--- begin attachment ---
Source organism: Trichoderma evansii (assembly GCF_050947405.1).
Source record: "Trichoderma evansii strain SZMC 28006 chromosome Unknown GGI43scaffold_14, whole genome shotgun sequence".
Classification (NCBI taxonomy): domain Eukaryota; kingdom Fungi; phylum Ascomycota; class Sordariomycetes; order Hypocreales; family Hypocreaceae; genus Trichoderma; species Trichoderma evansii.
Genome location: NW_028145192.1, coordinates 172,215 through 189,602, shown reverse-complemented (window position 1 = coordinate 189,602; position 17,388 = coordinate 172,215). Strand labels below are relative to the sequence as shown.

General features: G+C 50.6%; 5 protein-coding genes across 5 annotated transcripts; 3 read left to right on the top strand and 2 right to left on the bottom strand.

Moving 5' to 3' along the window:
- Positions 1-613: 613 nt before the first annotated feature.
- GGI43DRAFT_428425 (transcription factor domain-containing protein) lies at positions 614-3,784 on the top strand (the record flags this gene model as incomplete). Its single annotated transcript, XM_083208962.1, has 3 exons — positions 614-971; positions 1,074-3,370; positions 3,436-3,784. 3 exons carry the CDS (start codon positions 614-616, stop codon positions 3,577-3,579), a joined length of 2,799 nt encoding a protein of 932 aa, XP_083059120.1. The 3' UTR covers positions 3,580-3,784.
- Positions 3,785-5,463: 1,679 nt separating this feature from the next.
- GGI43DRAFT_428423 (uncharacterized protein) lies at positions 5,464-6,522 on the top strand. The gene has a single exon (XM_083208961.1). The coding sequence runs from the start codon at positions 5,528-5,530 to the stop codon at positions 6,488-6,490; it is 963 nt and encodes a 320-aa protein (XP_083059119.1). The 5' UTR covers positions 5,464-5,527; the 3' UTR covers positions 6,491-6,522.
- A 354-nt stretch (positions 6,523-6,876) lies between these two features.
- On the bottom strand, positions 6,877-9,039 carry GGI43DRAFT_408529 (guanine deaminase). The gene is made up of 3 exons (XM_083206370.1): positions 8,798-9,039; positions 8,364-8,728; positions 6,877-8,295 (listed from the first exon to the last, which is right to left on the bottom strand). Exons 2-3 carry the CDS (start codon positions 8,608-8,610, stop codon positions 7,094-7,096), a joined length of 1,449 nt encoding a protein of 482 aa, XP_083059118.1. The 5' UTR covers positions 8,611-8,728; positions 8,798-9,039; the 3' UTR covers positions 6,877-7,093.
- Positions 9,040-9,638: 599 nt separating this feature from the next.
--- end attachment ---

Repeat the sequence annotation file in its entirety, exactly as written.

Source organism: Trichoderma evansii (assembly GCF_050947405.1).
Source record: "Trichoderma evansii strain SZMC 28006 chromosome Unknown GGI43scaffold_14, whole genome shotgun sequence".
Classification (NCBI taxonomy): domain Eukaryota; kingdom Fungi; phylum Ascomycota; class Sordariomycetes; order Hypocreales; family Hypocreaceae; genus Trichoderma; species Trichoderma evansii.
Genome location: NW_028145192.1, coordinates 172,215 through 189,602, shown reverse-complemented (window position 1 = coordinate 189,602; position 17,388 = coordinate 172,215). Strand labels below are relative to the sequence as shown.

General features: G+C 50.6%; 5 protein-coding genes across 5 annotated transcripts; 3 read left to right on the top strand and 2 right to left on the bottom strand.

Moving 5' to 3' along the window:
- Positions 1-613: 613 nt before the first annotated feature.
- GGI43DRAFT_428425 (transcription factor domain-containing protein) lies at positions 614-3,784 on the top strand (the record flags this gene model as incomplete). Its single annotated transcript, XM_083208962.1, has 3 exons — positions 614-971; positions 1,074-3,370; positions 3,436-3,784. 3 exons carry the CDS (start codon positions 614-616, stop codon positions 3,577-3,579), a joined length of 2,799 nt encoding a protein of 932 aa, XP_083059120.1. The 3' UTR covers positions 3,580-3,784.
- Positions 3,785-5,463: 1,679 nt separating this feature from the next.
- GGI43DRAFT_428423 (uncharacterized protein) lies at positions 5,464-6,522 on the top strand. The gene has a single exon (XM_083208961.1). The coding sequence runs from the start codon at positions 5,528-5,530 to the stop codon at positions 6,488-6,490; it is 963 nt and encodes a 320-aa protein (XP_083059119.1). The 5' UTR covers positions 5,464-5,527; the 3' UTR covers positions 6,491-6,522.
- A 354-nt stretch (positions 6,523-6,876) lies between these two features.
- On the bottom strand, positions 6,877-9,039 carry GGI43DRAFT_408529 (guanine deaminase). The gene is made up of 3 exons (XM_083206370.1): positions 8,798-9,039; positions 8,364-8,728; positions 6,877-8,295 (listed from the first exon to the last, which is right to left on the bottom strand). Exons 2-3 carry the CDS (start codon positions 8,608-8,610, stop codon positions 7,094-7,096), a joined length of 1,449 nt encoding a protein of 482 aa, XP_083059118.1. The 5' UTR covers positions 8,611-8,728; positions 8,798-9,039; the 3' UTR covers positions 6,877-7,093.
- Positions 9,040-9,638: 599 nt separating this feature from the next.